5 Things You Should Never Do When Starting a Business
It’s exciting! Exhilarating! You are in the process of putting your dream into action – the pen to the paper. Clients are starting to come in, and your work is starting to bear fruit. Your new business is beginning to take off. But, as most experienced business owners will tell you, things can come crashing down very quickly if you are not prepared.
Here are some ways that you can fall off the edge faster than a 9-to-5er’s weekend.
Some of the best small business owners and rat race escapees I know don’t drink alcohol. At all. In fact, the less you drink, the better off you will be. Why is this?
Alcohol is a depressant. It acts by slowly eroding you energy and confidence away over time. And I’m not talking about the “confidence” you get while inebriated at a drunken college party in order to talk to the attractive girl from your French class. I’m talking about your confidence in yourself. The less control you have in your personal life, the less control you will feel you have over your business. Alcohol eats away at control.
Sure, a little bit is ok. But you should probably never use alcohol as a reward for a hard day’s work. If you are doing this, stop. Don’t dull the natural “high” you get from working hard and seeing your business grow by drowning yourself in a depressant that you are labeling as a reward! It’s nothing more than a crutch, and it will slow you down in time.
2. Be Available 24-7
This is a huge mistake, and a sure way to burn out eventually. Why did you start a business in the first place? One of the reasons was probably so that you had some control over your time. You were tired of giving away 40 hours of your week to your boss.
So why should you give away all your time to your clients?
Set some boundaries. If Mr. Jones calls you at 5:30pm in the evening and wants to chat with you about sales leads until 9pm, tell him that you are “open for business” until 6:00pm. Be firm about it. Don’t fidget and say, “well, I’m sorry.. it’s hard for me.. with the kids and all…” No. Just lay down the line. (Whatever your line may be!) People will be understanding, and you will be less likely to want to stick your head in the sand after awhile.
And ostriches don’t make good business owners.
3. Be Disorganized
Good business owners, entrepreneurs and the self-employed, for lack of a better term, have all their cows in the correct barn. That is to say, they have their ducks in a row.
If you are going into business for yourself, you need to keep track of everything you are doing. Even if it takes an additional hour each day, it is worth the extra time. Make sure that every transaction you make, every project you take on, and every interaction you have with a client is recorded. Put together a good invoice template and use it, even if you aren’t billing much for the project or product.
Why is this essential? Murphy’s Law will happen. You will at once point or another, need to go back over your records to find that transaction that took place between you and Mr. Jones to prove to him that he has, in fact, not yet paid you. Or you will get audited (self-employed individuals are more likely to have this happen than those who collect a steady paycheck.)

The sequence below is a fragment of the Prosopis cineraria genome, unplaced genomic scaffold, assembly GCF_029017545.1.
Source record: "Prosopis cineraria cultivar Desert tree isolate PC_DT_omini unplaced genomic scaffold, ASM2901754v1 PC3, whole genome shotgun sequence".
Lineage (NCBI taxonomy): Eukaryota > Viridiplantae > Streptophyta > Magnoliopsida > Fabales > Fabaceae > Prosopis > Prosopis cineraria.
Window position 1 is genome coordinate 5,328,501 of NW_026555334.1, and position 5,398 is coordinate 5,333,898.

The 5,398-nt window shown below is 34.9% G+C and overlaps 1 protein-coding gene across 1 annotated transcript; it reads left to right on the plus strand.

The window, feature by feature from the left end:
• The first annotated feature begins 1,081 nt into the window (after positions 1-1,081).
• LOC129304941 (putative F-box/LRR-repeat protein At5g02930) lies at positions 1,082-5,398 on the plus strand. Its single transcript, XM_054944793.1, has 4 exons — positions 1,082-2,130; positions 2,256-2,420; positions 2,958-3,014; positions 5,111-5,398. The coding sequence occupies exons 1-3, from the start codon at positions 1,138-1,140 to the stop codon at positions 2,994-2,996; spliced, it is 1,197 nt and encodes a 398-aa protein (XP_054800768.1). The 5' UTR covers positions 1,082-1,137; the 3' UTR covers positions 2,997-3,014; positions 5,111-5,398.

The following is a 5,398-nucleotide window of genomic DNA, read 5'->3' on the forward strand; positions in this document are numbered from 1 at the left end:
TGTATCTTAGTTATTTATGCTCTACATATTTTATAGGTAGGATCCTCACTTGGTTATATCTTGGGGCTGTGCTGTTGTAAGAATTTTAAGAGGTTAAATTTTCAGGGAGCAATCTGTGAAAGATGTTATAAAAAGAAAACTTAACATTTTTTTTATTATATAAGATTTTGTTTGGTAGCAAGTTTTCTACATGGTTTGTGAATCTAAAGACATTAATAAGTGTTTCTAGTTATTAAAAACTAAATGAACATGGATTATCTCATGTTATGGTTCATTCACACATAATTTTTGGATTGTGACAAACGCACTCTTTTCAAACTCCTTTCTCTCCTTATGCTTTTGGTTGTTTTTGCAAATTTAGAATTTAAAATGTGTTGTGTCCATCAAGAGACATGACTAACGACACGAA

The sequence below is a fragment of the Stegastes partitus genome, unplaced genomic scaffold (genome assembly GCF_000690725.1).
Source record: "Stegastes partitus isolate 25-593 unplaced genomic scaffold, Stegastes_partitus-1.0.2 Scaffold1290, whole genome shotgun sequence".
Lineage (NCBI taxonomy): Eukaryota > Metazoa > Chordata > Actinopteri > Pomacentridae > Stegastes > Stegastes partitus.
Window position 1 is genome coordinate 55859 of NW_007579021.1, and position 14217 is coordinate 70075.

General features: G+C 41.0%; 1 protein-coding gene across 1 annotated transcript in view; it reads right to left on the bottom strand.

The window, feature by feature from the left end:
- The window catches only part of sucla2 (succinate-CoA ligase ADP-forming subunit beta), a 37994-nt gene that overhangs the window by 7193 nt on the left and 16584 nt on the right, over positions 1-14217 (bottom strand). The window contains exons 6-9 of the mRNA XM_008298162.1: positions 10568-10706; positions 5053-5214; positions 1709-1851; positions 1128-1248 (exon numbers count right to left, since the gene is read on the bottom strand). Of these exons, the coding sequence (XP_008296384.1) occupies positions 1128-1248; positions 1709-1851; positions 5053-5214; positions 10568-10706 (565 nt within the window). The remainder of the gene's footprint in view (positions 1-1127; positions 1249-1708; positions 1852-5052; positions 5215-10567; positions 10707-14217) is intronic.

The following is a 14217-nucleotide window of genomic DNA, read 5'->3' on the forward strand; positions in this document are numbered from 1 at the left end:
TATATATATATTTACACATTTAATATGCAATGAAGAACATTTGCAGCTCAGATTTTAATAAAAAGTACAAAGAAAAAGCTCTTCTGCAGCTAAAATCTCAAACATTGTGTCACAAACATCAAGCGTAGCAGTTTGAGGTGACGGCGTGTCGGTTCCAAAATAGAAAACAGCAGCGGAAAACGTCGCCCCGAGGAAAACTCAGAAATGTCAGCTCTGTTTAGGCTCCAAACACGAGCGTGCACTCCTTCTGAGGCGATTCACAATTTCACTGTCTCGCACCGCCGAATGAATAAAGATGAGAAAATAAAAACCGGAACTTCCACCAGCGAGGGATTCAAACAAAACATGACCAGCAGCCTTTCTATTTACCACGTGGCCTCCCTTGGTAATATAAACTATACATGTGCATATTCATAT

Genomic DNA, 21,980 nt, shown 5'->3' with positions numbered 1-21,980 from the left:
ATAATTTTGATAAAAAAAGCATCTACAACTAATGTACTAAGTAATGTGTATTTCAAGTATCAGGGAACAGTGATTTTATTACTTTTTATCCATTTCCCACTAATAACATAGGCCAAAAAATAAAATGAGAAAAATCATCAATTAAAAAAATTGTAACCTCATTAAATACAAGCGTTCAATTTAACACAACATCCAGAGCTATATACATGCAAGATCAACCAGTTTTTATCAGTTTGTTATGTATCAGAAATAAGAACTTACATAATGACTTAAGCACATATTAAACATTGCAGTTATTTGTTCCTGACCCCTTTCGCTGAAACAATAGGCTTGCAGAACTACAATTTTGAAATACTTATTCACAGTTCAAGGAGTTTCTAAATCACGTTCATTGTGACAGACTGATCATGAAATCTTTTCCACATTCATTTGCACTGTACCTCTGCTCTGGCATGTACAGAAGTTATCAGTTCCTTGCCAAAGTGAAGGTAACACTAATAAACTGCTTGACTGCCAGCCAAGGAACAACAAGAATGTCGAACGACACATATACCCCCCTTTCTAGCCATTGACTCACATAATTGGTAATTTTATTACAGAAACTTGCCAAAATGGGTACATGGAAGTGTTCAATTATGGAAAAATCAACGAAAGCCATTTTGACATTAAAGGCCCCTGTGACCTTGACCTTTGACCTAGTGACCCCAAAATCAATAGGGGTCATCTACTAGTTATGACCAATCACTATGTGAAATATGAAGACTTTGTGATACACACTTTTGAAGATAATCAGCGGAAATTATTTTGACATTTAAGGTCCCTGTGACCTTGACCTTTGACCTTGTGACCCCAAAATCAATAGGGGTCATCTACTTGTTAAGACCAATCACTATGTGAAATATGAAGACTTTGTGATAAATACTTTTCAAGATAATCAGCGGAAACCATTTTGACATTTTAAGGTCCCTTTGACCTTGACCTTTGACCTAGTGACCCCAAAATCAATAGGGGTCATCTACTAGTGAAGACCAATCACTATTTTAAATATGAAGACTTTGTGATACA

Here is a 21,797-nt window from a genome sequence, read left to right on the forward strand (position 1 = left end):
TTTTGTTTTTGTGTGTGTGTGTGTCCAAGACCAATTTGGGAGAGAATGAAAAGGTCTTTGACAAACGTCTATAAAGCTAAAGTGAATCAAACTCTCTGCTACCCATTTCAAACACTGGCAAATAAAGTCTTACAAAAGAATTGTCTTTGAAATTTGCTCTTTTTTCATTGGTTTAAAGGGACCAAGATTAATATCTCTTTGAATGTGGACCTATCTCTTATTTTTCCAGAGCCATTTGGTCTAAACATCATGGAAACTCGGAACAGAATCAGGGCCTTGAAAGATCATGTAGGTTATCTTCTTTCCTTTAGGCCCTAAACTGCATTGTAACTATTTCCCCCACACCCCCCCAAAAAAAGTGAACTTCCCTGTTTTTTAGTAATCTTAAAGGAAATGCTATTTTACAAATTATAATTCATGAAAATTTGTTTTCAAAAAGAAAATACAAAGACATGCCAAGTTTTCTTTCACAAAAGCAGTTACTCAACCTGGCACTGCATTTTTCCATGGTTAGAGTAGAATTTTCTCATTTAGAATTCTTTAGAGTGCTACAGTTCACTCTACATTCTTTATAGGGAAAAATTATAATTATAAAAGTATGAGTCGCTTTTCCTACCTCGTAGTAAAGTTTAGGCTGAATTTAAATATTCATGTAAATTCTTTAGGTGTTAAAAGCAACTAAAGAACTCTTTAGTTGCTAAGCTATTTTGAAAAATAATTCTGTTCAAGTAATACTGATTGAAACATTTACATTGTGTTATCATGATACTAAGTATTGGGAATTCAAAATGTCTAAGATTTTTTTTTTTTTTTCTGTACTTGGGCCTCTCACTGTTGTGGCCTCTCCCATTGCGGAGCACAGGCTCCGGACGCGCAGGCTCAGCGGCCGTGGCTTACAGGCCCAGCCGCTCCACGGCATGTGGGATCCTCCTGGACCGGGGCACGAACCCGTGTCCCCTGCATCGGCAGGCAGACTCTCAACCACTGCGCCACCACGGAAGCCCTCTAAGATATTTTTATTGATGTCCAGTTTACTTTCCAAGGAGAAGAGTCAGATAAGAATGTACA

So if your filing system looks like something out of the movie Twister and your tax information is more of a daydream than a readily, you need to take action, or you will run into problems.
4. Refuse to Separate Your Business From Yourself
Check out my article: Separating Your Business From Yourself for more information on this common problem. You are not your business, any more than your dog is you.
Your business is something that you perform for others. When your business makes money, think of “taking this money” as “paying yourself a salary.” If you are just cashing your clients’ payments and taking them to Dairy Queen for ice cream, you need to make some changes. Of course, when you are just starting out, it is ok to do this occasionally. But if you are like me and running a serious business (or plan to run one) you need to have a separate account for your business. It is also strongly preferable to have a tax account that links to your business account.
If you are unsure how to do your taxes on your own, talk with an accountant or simply go to your local bank and tell them you want to open a business account. They will be familiar with the tax rates in your state/country, and can help you get started.
5. Put the Cart Before the Horse
Also known as skydiving without a parachute, or putting ketchup on your hot dog bun and then eating the hot dog before putting the actual hot dog on the bun, far too many people make this mistake.
They are so excited about their new business, that they start doing the work and pay little attention to planning and barely give any consideration to their time/finances.
While you don’t need to write out an actual business plan in all cases (though it helps), you should definitely sit down, take an honest look at your finances, an honest look at how much time you can devote to your new business, and get a general idea of how you want to proceed. If you don’t have the money required to begin, perhaps you can borrow some, or work a bit longer at your present job before devoting the time. But give it some careful thought! Don’t just jump in the ocean and hope it isn’t deep.
All good business owners are adaptable and pen to things going wrong. If you are making any of these mistakes, or feel that you are going to have a difficult time correcting them, it isn’t the end of the world. You can still run a great business. But it’s important to be mindful of some of your weaknesses so that you can take steps to work through them.
Nobody is irreconcilably limited by their vices!
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